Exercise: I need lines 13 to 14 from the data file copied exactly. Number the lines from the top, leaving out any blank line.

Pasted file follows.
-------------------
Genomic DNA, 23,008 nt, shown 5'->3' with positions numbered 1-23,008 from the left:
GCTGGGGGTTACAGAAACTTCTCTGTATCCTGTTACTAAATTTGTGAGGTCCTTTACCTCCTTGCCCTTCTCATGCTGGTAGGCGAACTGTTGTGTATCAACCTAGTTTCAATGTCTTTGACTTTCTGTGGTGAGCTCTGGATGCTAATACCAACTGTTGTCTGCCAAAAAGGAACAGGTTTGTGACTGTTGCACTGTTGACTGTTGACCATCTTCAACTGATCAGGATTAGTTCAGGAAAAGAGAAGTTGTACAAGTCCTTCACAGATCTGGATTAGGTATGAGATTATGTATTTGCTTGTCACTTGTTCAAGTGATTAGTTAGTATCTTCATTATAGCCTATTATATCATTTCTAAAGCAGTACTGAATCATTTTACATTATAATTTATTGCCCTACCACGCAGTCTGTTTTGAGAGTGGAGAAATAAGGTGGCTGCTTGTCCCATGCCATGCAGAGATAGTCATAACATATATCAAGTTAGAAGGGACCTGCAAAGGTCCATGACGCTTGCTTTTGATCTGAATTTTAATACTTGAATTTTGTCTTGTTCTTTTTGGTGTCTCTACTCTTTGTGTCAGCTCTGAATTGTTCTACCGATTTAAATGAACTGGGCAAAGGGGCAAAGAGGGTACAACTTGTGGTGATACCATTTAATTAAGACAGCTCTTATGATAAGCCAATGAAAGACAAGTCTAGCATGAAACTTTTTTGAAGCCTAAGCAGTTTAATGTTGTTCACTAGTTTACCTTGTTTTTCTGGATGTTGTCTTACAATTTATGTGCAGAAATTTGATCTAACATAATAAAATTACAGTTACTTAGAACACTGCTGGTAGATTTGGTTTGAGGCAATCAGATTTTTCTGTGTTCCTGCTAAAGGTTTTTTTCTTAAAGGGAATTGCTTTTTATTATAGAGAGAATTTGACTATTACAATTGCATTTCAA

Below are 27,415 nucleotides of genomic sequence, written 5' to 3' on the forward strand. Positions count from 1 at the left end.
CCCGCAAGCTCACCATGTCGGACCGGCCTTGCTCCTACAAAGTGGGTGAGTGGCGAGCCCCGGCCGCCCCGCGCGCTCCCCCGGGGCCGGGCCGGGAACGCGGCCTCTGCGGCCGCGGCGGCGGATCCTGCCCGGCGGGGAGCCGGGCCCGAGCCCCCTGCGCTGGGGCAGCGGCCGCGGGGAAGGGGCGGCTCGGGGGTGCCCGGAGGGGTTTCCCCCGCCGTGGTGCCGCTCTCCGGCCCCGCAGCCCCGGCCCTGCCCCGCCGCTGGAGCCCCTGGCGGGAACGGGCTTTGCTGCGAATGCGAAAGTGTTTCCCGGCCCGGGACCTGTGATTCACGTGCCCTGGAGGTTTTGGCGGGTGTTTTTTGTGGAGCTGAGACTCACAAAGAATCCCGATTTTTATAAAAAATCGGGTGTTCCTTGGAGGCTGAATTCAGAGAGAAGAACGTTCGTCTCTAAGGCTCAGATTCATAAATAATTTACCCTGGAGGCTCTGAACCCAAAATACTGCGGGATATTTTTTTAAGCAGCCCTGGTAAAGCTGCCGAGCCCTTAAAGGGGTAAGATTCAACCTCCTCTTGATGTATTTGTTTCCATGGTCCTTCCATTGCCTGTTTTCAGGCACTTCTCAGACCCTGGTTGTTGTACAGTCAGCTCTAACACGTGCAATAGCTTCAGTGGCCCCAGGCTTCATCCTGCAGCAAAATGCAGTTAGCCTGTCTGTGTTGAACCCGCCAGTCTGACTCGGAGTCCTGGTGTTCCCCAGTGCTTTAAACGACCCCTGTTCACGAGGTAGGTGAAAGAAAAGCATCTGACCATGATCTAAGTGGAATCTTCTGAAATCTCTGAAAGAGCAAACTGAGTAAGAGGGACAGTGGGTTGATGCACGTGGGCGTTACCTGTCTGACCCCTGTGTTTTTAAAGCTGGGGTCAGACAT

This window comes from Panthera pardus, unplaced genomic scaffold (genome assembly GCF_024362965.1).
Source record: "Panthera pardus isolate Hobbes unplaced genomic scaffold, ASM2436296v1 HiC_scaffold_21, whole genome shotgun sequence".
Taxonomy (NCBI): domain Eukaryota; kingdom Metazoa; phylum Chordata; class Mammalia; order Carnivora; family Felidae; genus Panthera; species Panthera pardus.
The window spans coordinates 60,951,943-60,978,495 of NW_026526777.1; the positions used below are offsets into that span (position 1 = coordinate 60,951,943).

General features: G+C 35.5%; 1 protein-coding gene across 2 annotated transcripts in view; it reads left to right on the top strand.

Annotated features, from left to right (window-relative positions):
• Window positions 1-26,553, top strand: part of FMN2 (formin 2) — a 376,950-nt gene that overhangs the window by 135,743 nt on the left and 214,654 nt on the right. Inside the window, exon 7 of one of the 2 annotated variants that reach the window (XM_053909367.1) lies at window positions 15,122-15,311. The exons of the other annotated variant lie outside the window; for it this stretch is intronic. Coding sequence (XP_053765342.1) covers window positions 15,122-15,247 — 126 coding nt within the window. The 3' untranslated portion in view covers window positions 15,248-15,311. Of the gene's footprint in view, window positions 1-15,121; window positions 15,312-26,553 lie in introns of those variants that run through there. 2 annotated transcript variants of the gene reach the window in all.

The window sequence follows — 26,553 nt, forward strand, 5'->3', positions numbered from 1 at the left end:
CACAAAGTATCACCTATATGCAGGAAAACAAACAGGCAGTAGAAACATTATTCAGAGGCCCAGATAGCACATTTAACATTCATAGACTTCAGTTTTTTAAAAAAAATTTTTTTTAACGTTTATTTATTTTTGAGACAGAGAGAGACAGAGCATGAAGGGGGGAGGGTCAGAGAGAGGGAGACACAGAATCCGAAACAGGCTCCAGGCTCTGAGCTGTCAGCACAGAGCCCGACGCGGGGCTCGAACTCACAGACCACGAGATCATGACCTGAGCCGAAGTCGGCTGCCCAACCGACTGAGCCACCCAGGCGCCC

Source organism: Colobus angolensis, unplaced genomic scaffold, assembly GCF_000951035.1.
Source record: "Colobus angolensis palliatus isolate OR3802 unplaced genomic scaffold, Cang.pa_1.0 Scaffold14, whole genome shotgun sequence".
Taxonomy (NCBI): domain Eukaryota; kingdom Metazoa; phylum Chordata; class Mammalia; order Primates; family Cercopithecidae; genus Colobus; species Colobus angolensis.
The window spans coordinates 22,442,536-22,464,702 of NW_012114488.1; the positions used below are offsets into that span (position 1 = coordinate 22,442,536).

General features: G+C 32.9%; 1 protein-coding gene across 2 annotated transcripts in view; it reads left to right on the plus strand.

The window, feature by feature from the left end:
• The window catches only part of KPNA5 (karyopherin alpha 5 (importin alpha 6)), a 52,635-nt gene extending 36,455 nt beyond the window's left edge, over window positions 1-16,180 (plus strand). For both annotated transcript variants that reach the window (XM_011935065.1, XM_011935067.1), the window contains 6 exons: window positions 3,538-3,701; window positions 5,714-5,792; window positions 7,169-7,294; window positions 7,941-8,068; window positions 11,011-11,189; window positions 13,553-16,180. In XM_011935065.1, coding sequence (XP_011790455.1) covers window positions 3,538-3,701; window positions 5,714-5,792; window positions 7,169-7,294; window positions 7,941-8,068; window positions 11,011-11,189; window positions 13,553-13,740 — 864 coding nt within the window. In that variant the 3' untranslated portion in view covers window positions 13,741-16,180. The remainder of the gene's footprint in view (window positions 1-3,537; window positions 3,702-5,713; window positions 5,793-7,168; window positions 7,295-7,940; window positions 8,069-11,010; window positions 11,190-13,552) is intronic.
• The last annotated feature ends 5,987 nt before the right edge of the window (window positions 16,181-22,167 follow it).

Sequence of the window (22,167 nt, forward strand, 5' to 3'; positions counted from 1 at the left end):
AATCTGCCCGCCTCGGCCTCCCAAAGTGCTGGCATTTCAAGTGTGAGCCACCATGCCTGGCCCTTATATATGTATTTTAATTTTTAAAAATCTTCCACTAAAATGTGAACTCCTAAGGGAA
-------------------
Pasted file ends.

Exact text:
CACAAAGTATCACCTATATGCAGGAAAACAAACAGGCAGTAGAAACATTATTCAGAGGCCCAGATAGCACATTTAACATTCATAGACTTCAGTTTTTTAAAAAAAATTTTTTTTAACGTTTATTTATTTTTGAGACAGAGAGAGACAGAGCATGAAGGGGGGAGGGTCAGAGAGAGGGAGACACAGAATCCGAAACAGGCTCCAGGCTCTGAGCTGTCAGCACAGAGCCCGACGCGGGGCTCGAACTCACAGACCACGAGATCATGACCTGAGCCGAAGTCGGCTGCCCAACCGACTGAGCCACCCAGGCGCCC

Source organism: Colobus angolensis, unplaced genomic scaffold, assembly GCF_000951035.1.